The kind you’re born with, the kind you choose, the kind that teach Catholic school
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They gather in lodges, these unflinching,
gray-haired men in caps with unit insignias.
The meat loaf and gravy on styrofoam goes
mostly untouched. Their nourishment comes
from camaraderie, the sharing of all
that family cannot understand.
Bonds formed in foxholes are
for life — just one of many lessons they teach me,
the newcomer with buzz-cut hair
who scans the corners of every room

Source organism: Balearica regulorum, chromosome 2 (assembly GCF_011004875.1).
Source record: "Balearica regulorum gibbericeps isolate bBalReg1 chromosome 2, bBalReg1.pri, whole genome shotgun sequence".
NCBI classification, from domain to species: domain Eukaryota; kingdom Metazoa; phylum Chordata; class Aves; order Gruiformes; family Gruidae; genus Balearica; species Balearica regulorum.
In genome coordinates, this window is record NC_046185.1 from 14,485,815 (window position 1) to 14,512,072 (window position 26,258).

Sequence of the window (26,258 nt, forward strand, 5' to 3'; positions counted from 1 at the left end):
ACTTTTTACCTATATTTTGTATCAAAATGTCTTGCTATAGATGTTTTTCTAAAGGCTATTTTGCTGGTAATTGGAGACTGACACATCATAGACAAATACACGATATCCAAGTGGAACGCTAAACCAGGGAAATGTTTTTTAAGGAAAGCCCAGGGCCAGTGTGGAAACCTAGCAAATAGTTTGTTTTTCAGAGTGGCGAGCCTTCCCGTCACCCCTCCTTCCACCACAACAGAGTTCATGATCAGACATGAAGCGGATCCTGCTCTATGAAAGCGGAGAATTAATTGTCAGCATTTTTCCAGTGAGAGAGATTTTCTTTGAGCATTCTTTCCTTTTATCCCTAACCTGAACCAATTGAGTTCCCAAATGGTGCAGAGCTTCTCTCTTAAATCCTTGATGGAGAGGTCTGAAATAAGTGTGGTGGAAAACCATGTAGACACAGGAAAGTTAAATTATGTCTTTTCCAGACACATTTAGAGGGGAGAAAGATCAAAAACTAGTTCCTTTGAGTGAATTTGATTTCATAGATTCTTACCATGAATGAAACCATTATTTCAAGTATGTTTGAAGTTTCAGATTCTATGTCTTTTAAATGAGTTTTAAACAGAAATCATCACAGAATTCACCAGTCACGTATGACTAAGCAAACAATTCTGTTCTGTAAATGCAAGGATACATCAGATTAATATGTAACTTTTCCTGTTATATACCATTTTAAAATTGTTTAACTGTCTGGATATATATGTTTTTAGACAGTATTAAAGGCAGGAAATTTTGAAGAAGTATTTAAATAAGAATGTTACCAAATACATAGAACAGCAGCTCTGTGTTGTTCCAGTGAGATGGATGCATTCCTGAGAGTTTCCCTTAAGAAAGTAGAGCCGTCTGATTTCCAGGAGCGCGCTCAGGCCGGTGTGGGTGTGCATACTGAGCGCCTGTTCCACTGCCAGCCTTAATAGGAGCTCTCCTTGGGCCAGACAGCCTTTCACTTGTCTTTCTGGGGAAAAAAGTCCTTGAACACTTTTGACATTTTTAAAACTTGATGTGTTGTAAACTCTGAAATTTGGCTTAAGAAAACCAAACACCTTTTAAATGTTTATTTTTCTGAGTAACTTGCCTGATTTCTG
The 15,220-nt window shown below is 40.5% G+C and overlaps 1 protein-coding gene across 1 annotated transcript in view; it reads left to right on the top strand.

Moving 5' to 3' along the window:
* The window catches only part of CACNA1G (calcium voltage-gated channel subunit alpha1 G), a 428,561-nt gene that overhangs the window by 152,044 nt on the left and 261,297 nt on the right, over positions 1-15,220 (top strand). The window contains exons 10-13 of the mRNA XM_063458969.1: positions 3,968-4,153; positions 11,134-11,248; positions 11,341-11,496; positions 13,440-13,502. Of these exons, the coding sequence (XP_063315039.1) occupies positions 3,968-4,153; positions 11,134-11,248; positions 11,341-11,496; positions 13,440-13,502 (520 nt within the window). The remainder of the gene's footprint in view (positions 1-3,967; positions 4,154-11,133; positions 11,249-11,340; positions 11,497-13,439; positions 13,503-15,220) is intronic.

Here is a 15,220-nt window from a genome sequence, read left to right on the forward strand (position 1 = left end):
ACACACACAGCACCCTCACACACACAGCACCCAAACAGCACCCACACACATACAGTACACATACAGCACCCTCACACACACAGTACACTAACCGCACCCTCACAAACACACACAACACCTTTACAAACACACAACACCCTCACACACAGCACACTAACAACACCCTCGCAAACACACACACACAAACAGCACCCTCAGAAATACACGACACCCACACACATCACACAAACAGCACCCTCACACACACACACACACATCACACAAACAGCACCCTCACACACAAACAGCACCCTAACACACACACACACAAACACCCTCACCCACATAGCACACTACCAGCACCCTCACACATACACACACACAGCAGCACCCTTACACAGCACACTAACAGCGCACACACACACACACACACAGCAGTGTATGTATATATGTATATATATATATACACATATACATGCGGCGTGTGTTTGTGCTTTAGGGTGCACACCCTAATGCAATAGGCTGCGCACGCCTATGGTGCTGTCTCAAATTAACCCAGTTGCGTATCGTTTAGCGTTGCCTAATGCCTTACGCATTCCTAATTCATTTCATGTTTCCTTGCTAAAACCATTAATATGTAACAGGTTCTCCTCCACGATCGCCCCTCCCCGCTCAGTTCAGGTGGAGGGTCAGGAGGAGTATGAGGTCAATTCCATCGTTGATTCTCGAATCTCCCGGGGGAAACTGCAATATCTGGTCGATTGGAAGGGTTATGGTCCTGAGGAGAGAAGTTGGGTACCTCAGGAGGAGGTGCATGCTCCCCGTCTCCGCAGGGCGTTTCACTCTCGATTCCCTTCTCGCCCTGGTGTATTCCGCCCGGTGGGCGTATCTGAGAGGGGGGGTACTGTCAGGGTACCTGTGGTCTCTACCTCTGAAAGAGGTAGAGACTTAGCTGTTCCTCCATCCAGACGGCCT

he enters. No one asks about nightmares
or promises things will get better soon.
They, too, know of horrors but choose to speak
of gleeful hijinks by comrades now fallen.
Thinking of my friend Anderson, I imagine him alive.
It’s a warm day in the desert, and
he perches atop a camel, the squad cheering
as he lurches in circles, clinging to its mane.